Reels of apathy deal death blow to state's only film studio - Fall of the kalinga

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By NAMITA PANDA
  • Published 21.04.11
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Bhubaneswar, April 20: Visiting the 30-year-old Kalinga Studio, the only film studio in the state, can open a can of worms, literally. The reel canisters, along with equipment of film production worth crores of rupees, are rotting in the various units of the studio due to neglect of the authorities since the last four years.

Established in 1982, jointly with Prasad Labs, Chennai, the entire stake in the studio was taken over by Orissa Film Development Corporation (OFDC) in 1983 after the death of Arun Rao, successor of Prasad Labs.

Offering subsidy in production costs and providing equipment and labour (spot boys and other technicians) at a much economical price compared to other film hubs in the country, the studio could attract major film-makers from all over the country in 80s and 90s.

“T Biswanath made a Telugu film here while directors such as, Mrinal Sen and Aparna Sen had also shot in the studio. In fact, Buddhadev Dasgupta’s Bagh Bahadur was almost completely shot here,” says Pradyumna Kumar Mishra, former managing director of OFDC, during whose administration, the studio was set up.

From time to time, controversies of mismanagement of the 25acre studio, that was established after almost 50 years of the first Oriya film, surfaced.

While rumours of the studio to be sold off to Prasad’s surged in around 2000, in October 2007, the staff and various technicians working at the studio were suddenly removed form their posts and forced to take a compulsory retirement scheme.

“It was done all of a sudden. We had least expected such a move by the authorities and failed to understand why our jobs where taken away when all the units (editing, recording and video) were active and films were being shot here,” says Tutu, a technician who worked at the studio.

“We had thus revolted for 16 months when the studio was locked. In fact, the authorities had agreed to reinstate our jobs in 2009 but these turned out to be false promises,” said another former employee.

At present, the editing unit lies locked while the equipment have been dumped on one another inside the unit with least care. The video unit was demolished a couple of years ago and the equipment of the unit was abandoned in the huge screening hall, which itself lies in utter neglect.

The expensive machines and set-ups, including latest cameras, share the same fate decaying under the effect of moisture, rust and insects.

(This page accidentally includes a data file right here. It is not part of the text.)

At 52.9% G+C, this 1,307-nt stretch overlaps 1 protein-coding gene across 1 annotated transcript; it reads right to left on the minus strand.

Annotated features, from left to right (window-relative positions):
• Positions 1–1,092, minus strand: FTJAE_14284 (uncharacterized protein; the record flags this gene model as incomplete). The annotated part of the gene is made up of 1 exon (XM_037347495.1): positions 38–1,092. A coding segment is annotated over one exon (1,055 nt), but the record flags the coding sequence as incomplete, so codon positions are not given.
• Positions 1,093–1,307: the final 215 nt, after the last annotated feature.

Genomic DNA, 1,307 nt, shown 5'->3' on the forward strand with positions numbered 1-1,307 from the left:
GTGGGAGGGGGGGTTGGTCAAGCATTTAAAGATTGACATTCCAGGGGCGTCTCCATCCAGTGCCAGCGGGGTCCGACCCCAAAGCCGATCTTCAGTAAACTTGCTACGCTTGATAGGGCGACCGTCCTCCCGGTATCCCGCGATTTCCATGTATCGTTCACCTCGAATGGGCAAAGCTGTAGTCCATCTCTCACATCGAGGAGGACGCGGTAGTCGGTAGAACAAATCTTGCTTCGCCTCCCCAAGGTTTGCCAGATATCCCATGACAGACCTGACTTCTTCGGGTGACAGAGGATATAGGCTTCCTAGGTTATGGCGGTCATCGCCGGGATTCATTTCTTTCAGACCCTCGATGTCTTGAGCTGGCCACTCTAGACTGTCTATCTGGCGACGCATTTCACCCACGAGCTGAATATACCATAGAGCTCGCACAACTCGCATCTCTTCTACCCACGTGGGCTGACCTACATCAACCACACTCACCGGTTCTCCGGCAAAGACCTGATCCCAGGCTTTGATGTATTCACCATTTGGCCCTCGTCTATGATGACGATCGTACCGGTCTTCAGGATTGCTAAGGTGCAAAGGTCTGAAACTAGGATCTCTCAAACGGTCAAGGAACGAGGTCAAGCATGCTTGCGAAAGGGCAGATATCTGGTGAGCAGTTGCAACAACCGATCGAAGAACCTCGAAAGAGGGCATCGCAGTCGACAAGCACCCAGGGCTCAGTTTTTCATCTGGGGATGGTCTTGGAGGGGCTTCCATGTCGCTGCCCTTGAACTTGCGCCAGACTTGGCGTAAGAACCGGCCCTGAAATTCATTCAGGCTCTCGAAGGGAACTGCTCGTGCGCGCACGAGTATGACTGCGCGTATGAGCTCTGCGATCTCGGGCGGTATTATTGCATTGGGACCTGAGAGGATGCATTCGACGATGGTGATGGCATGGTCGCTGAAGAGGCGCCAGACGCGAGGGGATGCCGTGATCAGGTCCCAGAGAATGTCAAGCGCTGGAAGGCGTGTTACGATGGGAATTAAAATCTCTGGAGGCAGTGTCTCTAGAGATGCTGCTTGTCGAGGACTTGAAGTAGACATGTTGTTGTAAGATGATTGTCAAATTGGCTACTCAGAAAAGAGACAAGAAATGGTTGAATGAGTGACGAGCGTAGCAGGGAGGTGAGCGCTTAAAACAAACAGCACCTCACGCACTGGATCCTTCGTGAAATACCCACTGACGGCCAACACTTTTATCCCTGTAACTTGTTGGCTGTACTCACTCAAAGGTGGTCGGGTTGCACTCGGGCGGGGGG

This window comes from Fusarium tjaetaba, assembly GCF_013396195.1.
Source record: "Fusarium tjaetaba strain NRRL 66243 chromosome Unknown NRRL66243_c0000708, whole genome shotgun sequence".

“Sound mixers, thousands of reel canisters, video-editing and dubbing equipment as well as Ariflex 2C and Arriflex 3C cameras of 35mm which are worth crores, have been mindlessly dumped into rooms that were used as offices or dubbing studio, recording studio and screening complex here. Even a Mitchell camera, one of the oldest designs, that was used to shoot the first Oriya film, has been damaged because of negligence,” said a former employee.

“The video complex worth Rs 80 lakh, which was inaugurated in 1994 by Biju Patnaik, was demolished during G.C. Nanda’s tenure as managing director of OFDC, while R.N. Dash as MD demolished the recording studio in 2007 with help of Sitakant Mishra, former chairman of OFDC,” says Pradyumna Mishra.

The state vigilance department had found out the irregularities last year after which they were removed from their respective posts.

Members of the film fraternity have given up hope of the renovation and restoration of the studio.

“The studio was not made with a long-term plan and the equipment bought then for film production was not up to the mark. Neither was there a proper technician to handle with care the cameras and other equipment, nor was there a proper set up that would help film-makers,” says Nirad Mohapatra, noted film-maker.

“However, whatever facilities were available have been ruined because of utter mismanagement,” he adds.

Producer Sanjay Nayak of Brajraj Movies, who is shooting on the premises, says: “We had to remove the jungle-like growth of vegetation to create a proper set. There is no drinking water facility here. In fact, this is why we move to studios in Andhra Pradesh or elsewhere despite huge expenses.”

He added that with no one to bother about the state of the studio, he was not hopeful it would ever see a bright future.